Last November, my wife and I drove one Saturday over to Columbia, Missouri, to see youngest son in college. We brought food relief, went out to eat (at the Flatiron, if you’re ever there and looking for something good and inexpensive), and then hit the University of Missouri bookstore. My wife and youngest son gravitated to logo clothing while I wandered among the book stacks, and specifically the poetry stacks.
One of the books I found was Short Trip to the Edge by Scott Cairns.
Cairns is an accomplished poet and an English professor at Mizzou, where he teaches modern and contemporary American literature and creative writing. He’s also an Eastern Orthodox Christian, and he writes about his faith. A lot. His Love’s Immensity, in fact, is a collection of translations and adaptations of writings of various Christian apostles, disciples and saints on faith and prayer, from Saint Paul to St. Therese of Lisieux, and written as poems.
Short Trip to the Edge is the account of four pilgrimages Cairns made with the hope of finding a spiritual father to guide him in a life of prayer – two to the monasteries and “sketes” of Mount Athos, one to an Orthodox monastery in Arizona, and the fourth back to Mount Athos, this time with his teenaged son. To join Cairns on his journey is to discover some of the most revered places in the Orthodox church, to see how seekers and others undertake a pilgrimage, and to watch as they and the monks and priests leading them participate in worship.
It’s a very different kind of Christian faith from what I’ve experienced. It’s a tribute to Cairns’ writing that I found myself sitting alongside him, in my own “stall,” listening to the chants of the monks and standing in line with the other pilgrims to receive the Eucharist, and then afterward to join in venerating the icons. (And veneration of the icons is something almost alien to this evangelical Presbyterian.)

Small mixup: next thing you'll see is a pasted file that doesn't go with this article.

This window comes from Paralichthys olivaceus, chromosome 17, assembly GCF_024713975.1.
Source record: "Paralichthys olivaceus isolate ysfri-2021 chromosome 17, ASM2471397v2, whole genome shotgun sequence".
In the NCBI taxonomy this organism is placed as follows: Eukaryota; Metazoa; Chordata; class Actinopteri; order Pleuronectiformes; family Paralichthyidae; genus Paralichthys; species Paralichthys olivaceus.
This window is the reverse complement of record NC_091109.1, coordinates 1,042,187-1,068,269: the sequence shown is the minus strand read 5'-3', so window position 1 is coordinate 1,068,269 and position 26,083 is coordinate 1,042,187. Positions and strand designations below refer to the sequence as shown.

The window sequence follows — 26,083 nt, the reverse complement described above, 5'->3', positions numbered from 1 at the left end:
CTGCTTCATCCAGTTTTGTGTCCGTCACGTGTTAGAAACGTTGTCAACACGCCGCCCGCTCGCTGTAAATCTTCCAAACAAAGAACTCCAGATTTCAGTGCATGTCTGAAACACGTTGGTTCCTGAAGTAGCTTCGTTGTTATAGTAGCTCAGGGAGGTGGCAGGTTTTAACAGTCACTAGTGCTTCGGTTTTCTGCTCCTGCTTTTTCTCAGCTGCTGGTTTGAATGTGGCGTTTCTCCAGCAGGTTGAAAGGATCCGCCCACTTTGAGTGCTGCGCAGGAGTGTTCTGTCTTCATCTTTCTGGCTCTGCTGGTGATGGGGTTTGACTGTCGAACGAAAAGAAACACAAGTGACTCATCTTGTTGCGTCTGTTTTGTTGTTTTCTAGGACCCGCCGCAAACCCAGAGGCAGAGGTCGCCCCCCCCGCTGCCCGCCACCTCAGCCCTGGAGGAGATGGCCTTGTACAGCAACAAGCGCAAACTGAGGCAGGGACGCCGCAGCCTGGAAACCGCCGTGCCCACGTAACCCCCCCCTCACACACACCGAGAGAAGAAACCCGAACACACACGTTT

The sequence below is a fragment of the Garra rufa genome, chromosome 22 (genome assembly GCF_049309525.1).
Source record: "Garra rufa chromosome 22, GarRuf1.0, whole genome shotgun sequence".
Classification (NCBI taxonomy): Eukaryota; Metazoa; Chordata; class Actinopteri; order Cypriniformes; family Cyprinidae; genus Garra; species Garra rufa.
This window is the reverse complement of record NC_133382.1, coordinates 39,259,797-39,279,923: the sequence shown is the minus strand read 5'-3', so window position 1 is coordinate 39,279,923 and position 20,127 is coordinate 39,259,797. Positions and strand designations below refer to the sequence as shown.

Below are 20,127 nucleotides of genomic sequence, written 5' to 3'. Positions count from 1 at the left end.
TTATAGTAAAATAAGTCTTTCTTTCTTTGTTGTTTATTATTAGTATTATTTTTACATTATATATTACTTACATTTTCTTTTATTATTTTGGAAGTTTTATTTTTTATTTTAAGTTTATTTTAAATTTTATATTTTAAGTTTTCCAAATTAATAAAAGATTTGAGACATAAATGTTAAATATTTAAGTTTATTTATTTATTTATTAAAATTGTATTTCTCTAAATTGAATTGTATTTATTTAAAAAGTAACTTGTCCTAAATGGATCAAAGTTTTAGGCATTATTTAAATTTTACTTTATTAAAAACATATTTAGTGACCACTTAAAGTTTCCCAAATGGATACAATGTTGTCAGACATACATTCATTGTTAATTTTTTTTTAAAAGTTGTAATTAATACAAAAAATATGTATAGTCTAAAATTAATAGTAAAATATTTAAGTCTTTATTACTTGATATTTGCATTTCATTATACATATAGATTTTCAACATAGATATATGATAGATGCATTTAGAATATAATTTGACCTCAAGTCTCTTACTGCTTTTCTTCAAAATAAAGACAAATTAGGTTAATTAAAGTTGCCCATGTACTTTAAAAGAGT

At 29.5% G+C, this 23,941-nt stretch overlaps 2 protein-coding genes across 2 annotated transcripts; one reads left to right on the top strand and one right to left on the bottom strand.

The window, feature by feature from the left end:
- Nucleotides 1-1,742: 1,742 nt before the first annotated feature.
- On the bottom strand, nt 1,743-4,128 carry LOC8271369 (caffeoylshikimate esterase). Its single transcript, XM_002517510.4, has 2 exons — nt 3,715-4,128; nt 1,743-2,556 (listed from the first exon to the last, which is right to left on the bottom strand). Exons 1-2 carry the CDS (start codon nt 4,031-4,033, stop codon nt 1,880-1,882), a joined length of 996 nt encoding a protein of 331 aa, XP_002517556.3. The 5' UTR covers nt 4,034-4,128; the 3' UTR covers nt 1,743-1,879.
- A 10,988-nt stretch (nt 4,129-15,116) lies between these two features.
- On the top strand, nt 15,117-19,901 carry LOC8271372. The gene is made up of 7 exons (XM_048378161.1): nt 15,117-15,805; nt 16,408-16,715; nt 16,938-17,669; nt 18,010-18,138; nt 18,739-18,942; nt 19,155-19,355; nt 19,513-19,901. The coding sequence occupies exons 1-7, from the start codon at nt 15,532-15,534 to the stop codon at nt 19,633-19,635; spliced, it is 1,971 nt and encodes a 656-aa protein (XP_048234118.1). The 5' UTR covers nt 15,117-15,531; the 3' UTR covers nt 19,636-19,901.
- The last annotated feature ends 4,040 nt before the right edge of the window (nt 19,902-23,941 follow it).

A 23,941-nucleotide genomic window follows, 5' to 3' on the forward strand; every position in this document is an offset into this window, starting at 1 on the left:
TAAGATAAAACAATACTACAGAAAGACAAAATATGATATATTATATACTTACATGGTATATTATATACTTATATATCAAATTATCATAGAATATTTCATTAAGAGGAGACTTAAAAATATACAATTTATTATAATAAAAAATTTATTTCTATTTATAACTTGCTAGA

As I was finishing the book this past week, what should arrive in my email but a daily reflection from Mark Roberts, senior director of Laity Lodge and Scholar-in-Residence, part of the High Calling organization (my blog is affiliated with the High Calling Blogs). This is a daily email, and Roberts has been writing and meditating on the Gospel of Mark. Thursday’s reflection cited the Jesus Prayer. And Roberts said that, in the Eastern Orthodox tradition, “One of the most common and influential prayers is… the so-called ‘Jesus Prayer,’ which has a variety of forms, and is spoken millions of times each day by believers throughout the world.”
And it’s the prayer that Cairns prays throughout Short Trip to the Edge.
Okay, so it was a coincidence. But I ponder coincidences like that, and I started to pray the words. I can’t say that anything miraculous has happened as a result, nor do I expect that. But I’m finding it is a way to calm myself and focus, and I’ve started praying it several times a day.
The words are simple.
“Lord Jesus Christ, Son of God, have mercy on me, a sinner.”
Short Trip to the Edge also has things to say about poetry. Visit TweetSpeak Poetry for my post on that aspect of the work.
On Friday, my friend Jim Schmotzer looked at The Jesus Prayer in poetic form, and it's a beautiful rendering. The fact that it was on both of our minds at the same time is another one of those coincidences.